Hoover High School is creating a community Wellness Center on its El Cajon Boulevard campus that will bring together under the same roof a student medical clinic, the Community Law Project, a burgeoning restorative justice program and other community services.
Site and district administrators, who have been working with the City Heights Partnership for Children and others, hope to open the new Wellness Center at Hoover sometime this fall. Plans for Wellness Centers are moving along at multiple sites throughout San Diego Unified this year, but the one slated for Hoover High is seen as among the most fleshed out because of the many programs already in place on that campus.
“There is absolutely no shortage of people and organizations who want to help families in this community,” Hoover High School Principal Joe Austin said. “The challenge can be in bringing those people and organizations together. This Wellness Center would be one way to do that.”
California Western School of Law, for example, runs the Community Law Project, which currently operates out of the parent centers at both Hoover High and Rosa Parks Elementary. The Community Law Project sends attorney volunteers and law students to provide free consultations every week for families who have legal issues.
La Maestra operates an on-campus, part-time medical and dental clinic in another area of Hoover High School. And Hoover’s teachers and staff have implemented restorative practices – a process that already has slashed suspensions by 80 percent in its first year – with conferences taking place wherever space happens to be available at the time.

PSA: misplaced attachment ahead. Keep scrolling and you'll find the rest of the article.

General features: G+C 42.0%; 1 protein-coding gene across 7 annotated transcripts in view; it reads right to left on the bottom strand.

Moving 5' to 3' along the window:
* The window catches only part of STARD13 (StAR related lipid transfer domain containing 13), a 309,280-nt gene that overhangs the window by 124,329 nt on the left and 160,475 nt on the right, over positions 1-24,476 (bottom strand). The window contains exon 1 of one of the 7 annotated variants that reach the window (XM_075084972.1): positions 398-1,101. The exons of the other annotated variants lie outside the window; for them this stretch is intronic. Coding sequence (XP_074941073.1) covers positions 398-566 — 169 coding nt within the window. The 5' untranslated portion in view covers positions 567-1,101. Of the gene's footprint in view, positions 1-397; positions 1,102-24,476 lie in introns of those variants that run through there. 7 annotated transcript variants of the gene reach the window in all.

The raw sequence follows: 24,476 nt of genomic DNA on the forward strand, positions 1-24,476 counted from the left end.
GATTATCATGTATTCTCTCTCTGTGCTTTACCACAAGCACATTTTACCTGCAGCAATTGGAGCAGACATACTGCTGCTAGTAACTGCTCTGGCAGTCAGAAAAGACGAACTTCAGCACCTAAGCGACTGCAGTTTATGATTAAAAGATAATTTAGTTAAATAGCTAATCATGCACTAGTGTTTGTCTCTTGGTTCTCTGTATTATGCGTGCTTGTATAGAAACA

Administrators are intent on moving these services under a single roof, creating a holistic one-stop shop of sorts and providing these services to all members of the community, not just Hoover High School students.
Other Hoover High School initiatives this year include:
– Expanding a fledgling restorative practices program that currently includes mediation sessions and “restorative circles,” in which a teacher or administrator pulls students from a class into a circle for a heartfelt discussion on how a particularly disruptive classmate’s actions affect them. The alternatives to punishment have reduced suspensions by 80 percent, Austin said, but plans are in the works to add a teen court and student-led mediation sessions – options that are flourishing at Crawford High School.
– Enhancing a partnership between Hoover High and the San Diego Symphony, funded through a federal arts grant, along with expanding the school’s working relationship with galleries and museums in the region.
– Building on the Common Start concept that Austin introduced last year, in which every class during the first week of school focuses its lessons on the school’s Instructional Plan. “The theme of this year’s Instructional Plan includes promoting a ‘growth mindset’ at Hoover and helping students become metacognitive and perseverant,” Austin said. “These mindsets, along with a collection of skills (communication, cognitive and study) are used explicitly in all subject areas, and during the Common Start, teachers will highlight both how these skills and mindsets will serve students in their specific content area, and introduce some of the ‘big thinkers’ of the content area. Students also are schooled during the first week on Hoover’s ‘Skills for Success,’ that includes common sense guidelines on dress, attendance, use of cellphones and more.
This will be Austin’s second full year at Hoover High School, and he couldn’t be happier.
“I’m seeing more and more families opt to keep their kids at Hoover rather than leaving our community to explore options elsewhere,” he said. “We’re setting a high standard here and the perception is starting to change.”